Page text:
Fuel Availability
Canister fuel is available in a wide range of places, but it’s not everywhere. If you’re planning on traveling in countries and regions well off the beaten path, liquid fuel is a safer bet. No matter where you are you’ll be able to find fuel for a liquid fuel stove such as the XGK or WhisperLite International.

You can expect to find canister fuel in the following regions:

  • North America
  • Patagonia
  • Himalayas
  • Pakistan
  • Europe
  • South Africa

As you can see, the choice between a canister stove and a liquid fuel stove depends a lot on what you’re doing, where you’re going and what you prefer. It isn’t always an easy decision to make, but there are plenty of great options for anyone.

These four scenarios illustrate the functional differences between canisters and liquid fuel:

Weekend Backpacker:
Your backpacking trips are typically 2 to 3 days in length, and carrying less weight in your pack is a priority. At times your days on the trail run long and you need a stove that makes cooking quick and easy. The temperatures are almost always above freezing and the meals you prepare are usually simple – like freeze dried dinners, pasta or instant rice.

A canister stove like the MicroRocket is a great choice for this kind of use. The stove weighs very little, and you’ll only burn one or (maybe) two canisters of fuel on an average trip. The overall weight you carry into the field will be very low, far less than any liquid fuel options. As an added bonus, the stove itself is so compact it will fit in most cooksets.

Extended Backpacker:
You often spend a week or more on the trail without resupply. Reducing pack weight is a priority, but so is being prepared for the duration of the trip. The meals you cook range from simple freeze dried to more involved, multi-step dinners. At times the temperature drops below freezing, and occasionally you find yourself melting snow.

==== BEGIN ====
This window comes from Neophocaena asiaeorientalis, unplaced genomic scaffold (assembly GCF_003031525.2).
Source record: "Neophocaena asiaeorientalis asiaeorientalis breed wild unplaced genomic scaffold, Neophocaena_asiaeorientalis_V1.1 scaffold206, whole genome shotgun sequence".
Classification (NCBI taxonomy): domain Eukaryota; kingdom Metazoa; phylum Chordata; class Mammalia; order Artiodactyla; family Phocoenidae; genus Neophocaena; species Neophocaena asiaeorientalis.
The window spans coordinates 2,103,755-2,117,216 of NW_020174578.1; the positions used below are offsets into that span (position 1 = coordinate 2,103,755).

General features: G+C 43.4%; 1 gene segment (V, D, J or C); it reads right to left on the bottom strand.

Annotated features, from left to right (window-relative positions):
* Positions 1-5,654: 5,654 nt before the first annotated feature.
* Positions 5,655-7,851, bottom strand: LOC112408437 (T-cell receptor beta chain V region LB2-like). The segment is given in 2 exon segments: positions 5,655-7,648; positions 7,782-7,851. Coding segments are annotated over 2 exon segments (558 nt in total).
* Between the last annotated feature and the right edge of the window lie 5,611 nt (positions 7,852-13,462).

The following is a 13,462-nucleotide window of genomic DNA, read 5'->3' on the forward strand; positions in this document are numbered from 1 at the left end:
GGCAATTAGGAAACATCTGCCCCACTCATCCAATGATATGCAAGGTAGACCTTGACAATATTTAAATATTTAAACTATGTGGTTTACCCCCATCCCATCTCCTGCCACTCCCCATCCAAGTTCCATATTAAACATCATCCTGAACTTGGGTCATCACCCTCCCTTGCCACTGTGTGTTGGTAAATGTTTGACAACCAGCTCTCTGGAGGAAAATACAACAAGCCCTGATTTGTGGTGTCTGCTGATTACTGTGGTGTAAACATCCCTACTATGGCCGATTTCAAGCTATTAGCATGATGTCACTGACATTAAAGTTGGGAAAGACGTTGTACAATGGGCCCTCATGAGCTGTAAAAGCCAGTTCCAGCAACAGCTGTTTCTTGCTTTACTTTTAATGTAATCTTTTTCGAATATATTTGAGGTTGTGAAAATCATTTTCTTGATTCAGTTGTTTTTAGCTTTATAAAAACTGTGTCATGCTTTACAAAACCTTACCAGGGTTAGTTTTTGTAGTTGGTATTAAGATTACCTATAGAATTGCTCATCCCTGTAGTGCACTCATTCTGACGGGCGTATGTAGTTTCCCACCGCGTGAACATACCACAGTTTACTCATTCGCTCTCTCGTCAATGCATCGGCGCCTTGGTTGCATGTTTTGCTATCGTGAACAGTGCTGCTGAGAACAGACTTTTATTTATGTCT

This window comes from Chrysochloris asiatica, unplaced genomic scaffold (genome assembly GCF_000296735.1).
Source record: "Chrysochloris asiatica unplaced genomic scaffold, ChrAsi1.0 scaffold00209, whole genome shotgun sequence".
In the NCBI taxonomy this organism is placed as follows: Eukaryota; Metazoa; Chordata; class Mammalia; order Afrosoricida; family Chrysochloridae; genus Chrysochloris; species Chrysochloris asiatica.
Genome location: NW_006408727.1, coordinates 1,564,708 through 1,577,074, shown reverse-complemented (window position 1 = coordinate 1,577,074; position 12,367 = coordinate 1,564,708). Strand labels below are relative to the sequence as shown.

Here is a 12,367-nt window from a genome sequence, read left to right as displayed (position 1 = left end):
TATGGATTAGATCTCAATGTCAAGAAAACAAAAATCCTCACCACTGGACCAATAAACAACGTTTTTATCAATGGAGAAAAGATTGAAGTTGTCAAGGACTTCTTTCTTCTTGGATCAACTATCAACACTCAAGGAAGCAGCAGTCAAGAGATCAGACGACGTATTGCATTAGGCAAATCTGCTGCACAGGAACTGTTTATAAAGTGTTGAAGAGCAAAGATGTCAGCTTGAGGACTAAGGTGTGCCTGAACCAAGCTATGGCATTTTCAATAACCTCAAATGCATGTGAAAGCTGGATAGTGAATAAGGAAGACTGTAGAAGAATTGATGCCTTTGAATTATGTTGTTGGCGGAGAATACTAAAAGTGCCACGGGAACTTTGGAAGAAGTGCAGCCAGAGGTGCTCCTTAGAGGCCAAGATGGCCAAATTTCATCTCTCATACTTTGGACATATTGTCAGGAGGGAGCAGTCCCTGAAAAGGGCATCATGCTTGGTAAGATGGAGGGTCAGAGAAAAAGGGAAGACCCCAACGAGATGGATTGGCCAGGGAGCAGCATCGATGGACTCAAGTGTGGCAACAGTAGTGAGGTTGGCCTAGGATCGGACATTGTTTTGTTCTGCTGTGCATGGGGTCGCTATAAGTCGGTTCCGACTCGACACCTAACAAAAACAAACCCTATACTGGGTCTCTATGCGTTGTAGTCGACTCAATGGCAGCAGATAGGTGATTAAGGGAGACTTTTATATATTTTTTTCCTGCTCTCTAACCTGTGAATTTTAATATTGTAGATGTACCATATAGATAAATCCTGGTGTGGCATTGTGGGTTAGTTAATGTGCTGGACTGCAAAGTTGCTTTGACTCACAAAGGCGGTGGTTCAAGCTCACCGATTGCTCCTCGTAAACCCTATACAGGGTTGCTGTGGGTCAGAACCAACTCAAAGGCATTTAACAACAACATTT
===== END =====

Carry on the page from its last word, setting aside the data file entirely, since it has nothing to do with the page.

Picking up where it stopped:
The WhisperLite was designed specifically for this kind of use. Although it is heavier than a canister stove, it offers fuel efficiency that will reduce the total weight you carry on longer trips. These stoves can also be great for larger groups of hikers who want to do more cooking with a single stove. The multi-fuel versions are ideal for traveling in regions where white gas may not be available.

Alpine Climber:
Your trips are short, fast and require good fitness. Carrying a small, lightweight pack is key to your success in the mountains. Temperatures range from summer conditions to just below freezing. When you use a stove you’re melting snow, boiling water and making very simple meals. You’re often cooking in exposed places where wind and cold can affect performance. A stove that is fast, compact and efficient is extremely important.

A stove system like the Reactor is your best choice for this kind of trip. Stove systems are fast, efficient, and very compact. They’re convenient to use and can be setup quickly for a brew up in a matter of seconds. Most important of all, the Reactor performs very well in windy conditions, so you can count on it in exposed places and nasty weather.

Stove systems are not as lightweight as conventional canister stoves like the MicroRocket, but they offer increased fuel efficiency that saves total weight. On a trip that requires melting snow and cooking in windy places, the weight savings can be significant.

Mountaineer:
You’re out climbing big mountains and making camp at higher elevations, in cold conditions. These climbs often last more than three days and you usually have three or more climbers on your rope team. Temperatures are regularly below freezing and you are using your stove to make water for the group. You may also be planning expeditions to the greater ranges, or to cold regions like Antarctica.